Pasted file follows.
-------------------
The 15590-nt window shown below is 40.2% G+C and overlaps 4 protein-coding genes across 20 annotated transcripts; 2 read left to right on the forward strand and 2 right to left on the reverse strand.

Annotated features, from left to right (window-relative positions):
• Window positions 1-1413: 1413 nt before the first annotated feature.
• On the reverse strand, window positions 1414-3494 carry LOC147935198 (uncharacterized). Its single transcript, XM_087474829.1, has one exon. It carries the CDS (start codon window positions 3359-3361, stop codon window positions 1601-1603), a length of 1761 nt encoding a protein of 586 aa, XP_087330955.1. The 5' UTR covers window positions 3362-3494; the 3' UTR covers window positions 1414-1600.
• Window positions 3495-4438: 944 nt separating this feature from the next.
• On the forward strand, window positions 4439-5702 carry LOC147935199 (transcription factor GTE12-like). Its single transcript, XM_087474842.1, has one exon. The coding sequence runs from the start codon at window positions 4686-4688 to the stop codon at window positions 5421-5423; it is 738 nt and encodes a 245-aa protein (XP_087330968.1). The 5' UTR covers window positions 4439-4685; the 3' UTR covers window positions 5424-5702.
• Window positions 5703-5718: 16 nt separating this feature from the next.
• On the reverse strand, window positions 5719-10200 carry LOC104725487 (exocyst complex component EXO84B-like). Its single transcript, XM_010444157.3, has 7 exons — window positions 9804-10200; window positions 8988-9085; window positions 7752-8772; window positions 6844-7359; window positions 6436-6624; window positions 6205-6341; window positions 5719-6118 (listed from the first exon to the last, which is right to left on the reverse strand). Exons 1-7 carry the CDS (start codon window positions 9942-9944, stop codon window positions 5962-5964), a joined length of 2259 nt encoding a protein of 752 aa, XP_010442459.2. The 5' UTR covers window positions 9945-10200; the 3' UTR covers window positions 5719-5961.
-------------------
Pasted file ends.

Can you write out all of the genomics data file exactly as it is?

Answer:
The 15590-nt window shown below is 40.2% G+C and overlaps 4 protein-coding genes across 20 annotated transcripts; 2 read left to right on the forward strand and 2 right to left on the reverse strand.

Annotated features, from left to right (window-relative positions):
• Window positions 1-1413: 1413 nt before the first annotated feature.
• On the reverse strand, window positions 1414-3494 carry LOC147935198 (uncharacterized). Its single transcript, XM_087474829.1, has one exon. It carries the CDS (start codon window positions 3359-3361, stop codon window positions 1601-1603), a length of 1761 nt encoding a protein of 586 aa, XP_087330955.1. The 5' UTR covers window positions 3362-3494; the 3' UTR covers window positions 1414-1600.
• Window positions 3495-4438: 944 nt separating this feature from the next.
• On the forward strand, window positions 4439-5702 carry LOC147935199 (transcription factor GTE12-like). Its single transcript, XM_087474842.1, has one exon. The coding sequence runs from the start codon at window positions 4686-4688 to the stop codon at window positions 5421-5423; it is 738 nt and encodes a 245-aa protein (XP_087330968.1). The 5' UTR covers window positions 4439-4685; the 3' UTR covers window positions 5424-5702.
• Window positions 5703-5718: 16 nt separating this feature from the next.
• On the reverse strand, window positions 5719-10200 carry LOC104725487 (exocyst complex component EXO84B-like). Its single transcript, XM_010444157.3, has 7 exons — window positions 9804-10200; window positions 8988-9085; window positions 7752-8772; window positions 6844-7359; window positions 6436-6624; window positions 6205-6341; window positions 5719-6118 (listed from the first exon to the last, which is right to left on the reverse strand). Exons 1-7 carry the CDS (start codon window positions 9942-9944, stop codon window positions 5962-5964), a joined length of 2259 nt encoding a protein of 752 aa, XP_010442459.2. The 5' UTR covers window positions 9945-10200; the 3' UTR covers window positions 5719-5961.